Berlin. 12. December. 1799.
Two days ago, I received together your letters of September 9. & 23. Numbers 9 & 10.—I now enclose copies of my letters of 30 May, & 1. July, together with a duplicate of a letter to Messrs: Jennings & Woddrop of Charlestown, which I sent you with the former of them—I still remain indebted to those gentlemen for the six dollars, & must again request you to send them the money—I regret peculiarly that the letter for them should exactly happen to be the one that failed in the conveyance.
I shall give you no more trouble about Mr Bluch’s affair, since you have taken such an antipathy to decyphering German; but as people will address themselves to me to discover all the stray germans in America & I know not with whom else to share the task of tracing them than yourself, I now enclose another note containing more such enquiries.—For your accommodation however you will find it written in french as well as in German.
My letter of 16. July, unless it met the same fate as those of which I now send you copies, must have reached you soon after the date of your last, & with it an order upon the Secy of State, for 1000 Dollars—I wrote you likewise from Töplitz, 17. August; & from Dresden 17. Sepr: as well as once or twice, since my return to Berlin.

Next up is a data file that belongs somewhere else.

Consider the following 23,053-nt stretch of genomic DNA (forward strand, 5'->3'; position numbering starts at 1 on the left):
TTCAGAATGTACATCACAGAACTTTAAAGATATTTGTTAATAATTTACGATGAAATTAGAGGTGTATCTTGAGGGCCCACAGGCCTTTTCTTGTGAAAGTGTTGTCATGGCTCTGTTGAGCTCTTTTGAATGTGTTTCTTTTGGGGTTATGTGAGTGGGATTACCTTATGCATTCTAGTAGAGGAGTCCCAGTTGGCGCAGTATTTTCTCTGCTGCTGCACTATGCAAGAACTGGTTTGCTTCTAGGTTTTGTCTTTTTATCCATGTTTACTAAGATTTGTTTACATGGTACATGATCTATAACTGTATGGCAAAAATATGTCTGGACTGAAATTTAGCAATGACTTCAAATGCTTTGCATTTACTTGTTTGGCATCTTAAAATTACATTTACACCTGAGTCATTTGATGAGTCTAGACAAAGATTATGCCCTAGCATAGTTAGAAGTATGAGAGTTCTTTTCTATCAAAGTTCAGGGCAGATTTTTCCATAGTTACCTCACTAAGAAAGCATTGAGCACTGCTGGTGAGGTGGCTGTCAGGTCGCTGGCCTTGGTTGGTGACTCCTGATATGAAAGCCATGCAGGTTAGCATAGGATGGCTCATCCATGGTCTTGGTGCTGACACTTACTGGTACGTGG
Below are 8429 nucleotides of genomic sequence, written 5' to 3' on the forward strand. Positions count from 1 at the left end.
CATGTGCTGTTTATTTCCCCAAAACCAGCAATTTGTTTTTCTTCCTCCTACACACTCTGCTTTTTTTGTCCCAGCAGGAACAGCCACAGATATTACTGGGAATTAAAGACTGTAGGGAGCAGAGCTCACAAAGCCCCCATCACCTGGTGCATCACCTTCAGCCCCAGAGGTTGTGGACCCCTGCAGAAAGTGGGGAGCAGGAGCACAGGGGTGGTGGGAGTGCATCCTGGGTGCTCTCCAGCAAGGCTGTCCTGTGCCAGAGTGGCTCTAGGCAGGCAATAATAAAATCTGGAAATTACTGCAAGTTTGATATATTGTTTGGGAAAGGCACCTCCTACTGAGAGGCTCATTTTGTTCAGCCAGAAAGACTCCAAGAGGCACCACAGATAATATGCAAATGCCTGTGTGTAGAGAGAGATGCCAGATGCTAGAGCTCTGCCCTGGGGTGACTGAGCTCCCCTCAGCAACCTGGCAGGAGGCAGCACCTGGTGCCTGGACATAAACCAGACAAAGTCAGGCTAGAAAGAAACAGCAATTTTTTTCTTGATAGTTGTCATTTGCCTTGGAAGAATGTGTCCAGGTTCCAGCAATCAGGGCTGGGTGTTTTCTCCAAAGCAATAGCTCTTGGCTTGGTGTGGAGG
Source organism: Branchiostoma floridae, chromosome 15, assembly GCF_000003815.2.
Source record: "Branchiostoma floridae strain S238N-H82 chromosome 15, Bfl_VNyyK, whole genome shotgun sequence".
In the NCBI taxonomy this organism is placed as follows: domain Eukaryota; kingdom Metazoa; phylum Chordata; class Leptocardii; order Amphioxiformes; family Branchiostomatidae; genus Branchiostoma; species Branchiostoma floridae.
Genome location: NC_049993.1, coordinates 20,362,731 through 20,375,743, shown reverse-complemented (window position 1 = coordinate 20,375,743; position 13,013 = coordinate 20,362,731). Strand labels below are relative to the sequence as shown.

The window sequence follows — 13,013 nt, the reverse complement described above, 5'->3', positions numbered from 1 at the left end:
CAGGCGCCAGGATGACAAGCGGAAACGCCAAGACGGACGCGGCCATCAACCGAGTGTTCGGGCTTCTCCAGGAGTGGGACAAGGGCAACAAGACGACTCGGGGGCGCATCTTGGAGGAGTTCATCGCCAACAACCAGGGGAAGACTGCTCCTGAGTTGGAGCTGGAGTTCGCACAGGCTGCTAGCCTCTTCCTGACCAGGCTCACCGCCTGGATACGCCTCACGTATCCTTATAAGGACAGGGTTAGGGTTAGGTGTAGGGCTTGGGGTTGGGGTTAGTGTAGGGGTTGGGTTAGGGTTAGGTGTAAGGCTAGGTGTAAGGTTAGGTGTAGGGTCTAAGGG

Your order upon Messrs: Willinck transferring to me your obligations in their hands extends also to the interest, which accrued upon them last June; but as I have no right to that interest, & meant to take your Obligations at par, you will charge me in account with the amount of the interest— that is with 100 dollars—In this case, and in all others, when I may be indebted to you, you will pay yourself from any monies of mine that you may receive.
I shall not at present give you any news, either political, or domestic; only to tell you that we are all well—I repeat my full approbation of your transactions in my concerns—
MHi: Adams Family Papers, Letterbooks.